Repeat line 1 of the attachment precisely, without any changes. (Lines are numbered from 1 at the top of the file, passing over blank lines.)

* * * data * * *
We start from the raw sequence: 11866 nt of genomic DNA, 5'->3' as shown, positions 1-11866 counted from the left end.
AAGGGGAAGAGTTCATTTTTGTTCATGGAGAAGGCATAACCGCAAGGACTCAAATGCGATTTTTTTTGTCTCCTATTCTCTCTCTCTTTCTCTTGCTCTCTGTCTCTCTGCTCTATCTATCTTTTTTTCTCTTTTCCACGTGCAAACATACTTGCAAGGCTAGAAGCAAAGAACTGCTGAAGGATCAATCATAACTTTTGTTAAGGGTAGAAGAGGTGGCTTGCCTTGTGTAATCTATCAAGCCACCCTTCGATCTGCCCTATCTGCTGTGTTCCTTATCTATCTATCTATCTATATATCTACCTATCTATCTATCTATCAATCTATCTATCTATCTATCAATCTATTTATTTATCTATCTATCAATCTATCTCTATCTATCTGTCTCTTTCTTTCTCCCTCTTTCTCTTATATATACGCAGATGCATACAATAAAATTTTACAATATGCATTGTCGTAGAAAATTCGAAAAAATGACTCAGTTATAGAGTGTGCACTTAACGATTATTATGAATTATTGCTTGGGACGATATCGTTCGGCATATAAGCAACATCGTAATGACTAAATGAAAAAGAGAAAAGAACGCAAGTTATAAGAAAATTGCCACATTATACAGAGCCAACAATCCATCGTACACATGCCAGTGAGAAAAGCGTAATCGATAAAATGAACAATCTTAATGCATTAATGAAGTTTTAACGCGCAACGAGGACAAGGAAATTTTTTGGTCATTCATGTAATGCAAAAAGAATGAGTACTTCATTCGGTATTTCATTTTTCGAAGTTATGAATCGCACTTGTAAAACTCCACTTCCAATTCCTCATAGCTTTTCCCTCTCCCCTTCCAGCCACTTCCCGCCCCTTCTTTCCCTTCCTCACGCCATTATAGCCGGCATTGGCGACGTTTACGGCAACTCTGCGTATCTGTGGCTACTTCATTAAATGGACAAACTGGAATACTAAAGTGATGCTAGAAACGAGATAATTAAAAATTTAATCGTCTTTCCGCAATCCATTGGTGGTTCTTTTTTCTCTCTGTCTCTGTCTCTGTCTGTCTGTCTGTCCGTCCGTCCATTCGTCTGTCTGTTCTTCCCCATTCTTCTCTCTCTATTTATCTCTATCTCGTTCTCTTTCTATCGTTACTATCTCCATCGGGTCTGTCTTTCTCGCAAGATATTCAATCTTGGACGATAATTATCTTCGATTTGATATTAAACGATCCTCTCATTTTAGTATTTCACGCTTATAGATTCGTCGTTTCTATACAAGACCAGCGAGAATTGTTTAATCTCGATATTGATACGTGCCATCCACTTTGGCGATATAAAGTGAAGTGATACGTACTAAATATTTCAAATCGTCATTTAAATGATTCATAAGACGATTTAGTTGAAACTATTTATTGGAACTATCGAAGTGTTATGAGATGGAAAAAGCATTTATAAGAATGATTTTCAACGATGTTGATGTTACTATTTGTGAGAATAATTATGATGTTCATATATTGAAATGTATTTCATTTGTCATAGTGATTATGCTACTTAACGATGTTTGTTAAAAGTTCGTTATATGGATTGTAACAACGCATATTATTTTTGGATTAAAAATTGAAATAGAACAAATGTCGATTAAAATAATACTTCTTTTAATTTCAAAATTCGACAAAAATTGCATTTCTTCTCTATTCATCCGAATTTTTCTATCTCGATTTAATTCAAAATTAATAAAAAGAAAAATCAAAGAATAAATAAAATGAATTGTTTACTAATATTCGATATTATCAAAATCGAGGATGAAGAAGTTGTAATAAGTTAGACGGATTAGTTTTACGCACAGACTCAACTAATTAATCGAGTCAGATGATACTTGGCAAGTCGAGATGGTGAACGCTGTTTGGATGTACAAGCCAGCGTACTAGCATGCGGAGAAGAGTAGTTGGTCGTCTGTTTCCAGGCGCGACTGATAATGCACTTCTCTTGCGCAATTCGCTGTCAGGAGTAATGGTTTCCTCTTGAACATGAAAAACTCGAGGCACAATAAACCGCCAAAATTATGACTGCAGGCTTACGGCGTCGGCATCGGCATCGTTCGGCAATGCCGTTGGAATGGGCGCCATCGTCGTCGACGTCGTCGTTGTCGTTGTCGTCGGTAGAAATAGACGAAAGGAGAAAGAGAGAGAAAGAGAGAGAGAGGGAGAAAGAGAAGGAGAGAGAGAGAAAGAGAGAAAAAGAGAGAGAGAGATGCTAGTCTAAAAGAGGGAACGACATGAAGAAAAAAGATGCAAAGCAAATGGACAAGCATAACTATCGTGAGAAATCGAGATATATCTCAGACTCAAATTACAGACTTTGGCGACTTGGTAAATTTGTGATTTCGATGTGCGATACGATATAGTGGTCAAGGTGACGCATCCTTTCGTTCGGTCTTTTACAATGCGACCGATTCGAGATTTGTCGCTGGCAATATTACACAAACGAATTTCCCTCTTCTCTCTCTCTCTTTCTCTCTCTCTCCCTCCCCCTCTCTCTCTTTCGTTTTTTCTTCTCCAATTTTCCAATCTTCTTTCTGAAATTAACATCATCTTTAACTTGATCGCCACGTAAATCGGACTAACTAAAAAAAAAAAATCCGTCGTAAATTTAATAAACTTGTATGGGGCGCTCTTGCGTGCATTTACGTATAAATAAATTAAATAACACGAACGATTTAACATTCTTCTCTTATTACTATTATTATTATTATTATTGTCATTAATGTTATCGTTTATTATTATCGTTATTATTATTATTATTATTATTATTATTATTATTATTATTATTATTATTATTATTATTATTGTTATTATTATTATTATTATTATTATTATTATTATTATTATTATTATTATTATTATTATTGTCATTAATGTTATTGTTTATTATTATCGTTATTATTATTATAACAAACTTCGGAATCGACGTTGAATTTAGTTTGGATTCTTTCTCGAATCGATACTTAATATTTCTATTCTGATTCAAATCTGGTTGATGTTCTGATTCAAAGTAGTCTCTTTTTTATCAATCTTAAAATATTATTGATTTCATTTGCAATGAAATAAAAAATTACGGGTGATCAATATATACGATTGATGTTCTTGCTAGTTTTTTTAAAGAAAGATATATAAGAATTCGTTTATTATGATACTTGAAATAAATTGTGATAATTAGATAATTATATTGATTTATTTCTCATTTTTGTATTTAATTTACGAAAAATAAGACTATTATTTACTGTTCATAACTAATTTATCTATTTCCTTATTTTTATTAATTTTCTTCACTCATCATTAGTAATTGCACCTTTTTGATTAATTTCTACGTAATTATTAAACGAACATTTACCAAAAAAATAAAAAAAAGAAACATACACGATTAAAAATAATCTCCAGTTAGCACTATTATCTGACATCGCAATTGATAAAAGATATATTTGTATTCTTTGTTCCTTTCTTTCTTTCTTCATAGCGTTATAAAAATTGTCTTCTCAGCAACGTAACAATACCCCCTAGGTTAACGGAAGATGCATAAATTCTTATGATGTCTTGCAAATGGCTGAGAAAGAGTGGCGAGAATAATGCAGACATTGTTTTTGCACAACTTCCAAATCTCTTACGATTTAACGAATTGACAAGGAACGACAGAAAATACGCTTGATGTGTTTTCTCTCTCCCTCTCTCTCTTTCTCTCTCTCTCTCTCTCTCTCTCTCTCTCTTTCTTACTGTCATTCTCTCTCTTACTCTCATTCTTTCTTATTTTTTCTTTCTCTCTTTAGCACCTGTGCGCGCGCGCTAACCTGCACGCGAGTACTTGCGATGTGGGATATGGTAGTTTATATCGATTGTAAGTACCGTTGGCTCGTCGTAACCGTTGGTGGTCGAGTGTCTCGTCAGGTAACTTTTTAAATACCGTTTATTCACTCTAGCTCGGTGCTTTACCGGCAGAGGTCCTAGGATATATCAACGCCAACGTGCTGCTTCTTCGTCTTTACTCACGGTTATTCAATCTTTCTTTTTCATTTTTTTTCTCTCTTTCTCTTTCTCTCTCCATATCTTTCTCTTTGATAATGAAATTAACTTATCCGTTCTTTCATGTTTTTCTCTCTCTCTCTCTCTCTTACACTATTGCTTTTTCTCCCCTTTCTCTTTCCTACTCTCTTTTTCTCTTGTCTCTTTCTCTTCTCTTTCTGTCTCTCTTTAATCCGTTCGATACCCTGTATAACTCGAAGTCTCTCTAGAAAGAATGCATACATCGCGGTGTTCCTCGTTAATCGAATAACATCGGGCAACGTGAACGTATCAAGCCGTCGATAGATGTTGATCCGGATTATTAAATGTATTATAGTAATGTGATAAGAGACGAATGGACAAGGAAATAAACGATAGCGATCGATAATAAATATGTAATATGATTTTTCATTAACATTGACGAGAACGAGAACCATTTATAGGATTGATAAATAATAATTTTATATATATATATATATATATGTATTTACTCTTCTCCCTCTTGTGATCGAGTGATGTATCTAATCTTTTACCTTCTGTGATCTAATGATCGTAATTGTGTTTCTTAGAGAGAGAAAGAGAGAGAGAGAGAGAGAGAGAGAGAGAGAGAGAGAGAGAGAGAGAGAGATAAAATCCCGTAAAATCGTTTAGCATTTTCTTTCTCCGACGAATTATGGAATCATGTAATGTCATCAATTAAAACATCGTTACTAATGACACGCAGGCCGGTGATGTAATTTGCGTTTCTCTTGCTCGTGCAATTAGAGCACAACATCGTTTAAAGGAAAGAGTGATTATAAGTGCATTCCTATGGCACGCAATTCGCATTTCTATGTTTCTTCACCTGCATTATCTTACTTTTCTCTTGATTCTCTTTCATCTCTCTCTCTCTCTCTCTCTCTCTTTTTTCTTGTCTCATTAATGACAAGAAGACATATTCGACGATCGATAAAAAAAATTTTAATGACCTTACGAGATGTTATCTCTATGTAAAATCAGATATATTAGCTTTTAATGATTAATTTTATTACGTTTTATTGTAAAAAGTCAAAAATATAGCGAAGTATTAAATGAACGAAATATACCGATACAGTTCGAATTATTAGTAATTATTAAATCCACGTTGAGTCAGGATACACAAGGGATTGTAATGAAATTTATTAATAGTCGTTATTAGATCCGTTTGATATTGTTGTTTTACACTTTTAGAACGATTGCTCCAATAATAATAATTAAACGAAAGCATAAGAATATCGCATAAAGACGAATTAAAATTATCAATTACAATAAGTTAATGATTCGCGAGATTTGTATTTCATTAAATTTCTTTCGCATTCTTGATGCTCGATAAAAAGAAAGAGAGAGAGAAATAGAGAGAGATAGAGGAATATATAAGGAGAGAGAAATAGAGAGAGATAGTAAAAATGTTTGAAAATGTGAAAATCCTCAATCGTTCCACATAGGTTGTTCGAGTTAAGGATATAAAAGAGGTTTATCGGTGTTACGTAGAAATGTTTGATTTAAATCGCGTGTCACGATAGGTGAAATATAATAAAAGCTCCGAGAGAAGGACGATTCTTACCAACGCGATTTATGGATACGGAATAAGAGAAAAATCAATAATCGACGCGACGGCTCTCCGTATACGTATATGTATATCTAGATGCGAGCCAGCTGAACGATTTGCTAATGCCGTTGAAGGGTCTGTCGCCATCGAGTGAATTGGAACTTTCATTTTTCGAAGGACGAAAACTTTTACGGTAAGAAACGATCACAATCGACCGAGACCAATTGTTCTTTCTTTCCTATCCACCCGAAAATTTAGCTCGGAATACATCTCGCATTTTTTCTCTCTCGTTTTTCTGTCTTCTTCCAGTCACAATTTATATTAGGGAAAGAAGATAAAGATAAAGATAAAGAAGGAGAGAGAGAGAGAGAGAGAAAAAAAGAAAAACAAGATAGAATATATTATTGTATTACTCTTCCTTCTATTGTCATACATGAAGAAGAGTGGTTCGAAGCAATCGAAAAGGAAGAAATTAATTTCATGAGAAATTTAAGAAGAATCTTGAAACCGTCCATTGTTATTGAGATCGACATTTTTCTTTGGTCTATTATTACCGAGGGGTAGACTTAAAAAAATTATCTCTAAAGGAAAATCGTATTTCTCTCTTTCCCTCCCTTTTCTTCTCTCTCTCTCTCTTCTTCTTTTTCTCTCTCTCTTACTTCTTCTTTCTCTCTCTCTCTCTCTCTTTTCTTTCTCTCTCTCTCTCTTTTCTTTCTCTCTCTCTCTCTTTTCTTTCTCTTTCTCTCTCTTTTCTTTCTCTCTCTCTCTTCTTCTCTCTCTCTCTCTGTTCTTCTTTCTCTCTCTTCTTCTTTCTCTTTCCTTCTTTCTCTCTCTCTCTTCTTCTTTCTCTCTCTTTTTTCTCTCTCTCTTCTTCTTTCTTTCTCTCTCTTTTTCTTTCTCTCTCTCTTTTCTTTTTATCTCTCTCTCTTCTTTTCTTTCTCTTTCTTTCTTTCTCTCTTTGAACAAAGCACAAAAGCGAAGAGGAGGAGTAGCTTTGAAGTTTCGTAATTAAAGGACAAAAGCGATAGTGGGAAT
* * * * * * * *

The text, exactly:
We start from the raw sequence: 11866 nt of genomic DNA, 5'->3' as shown, positions 1-11866 counted from the left end.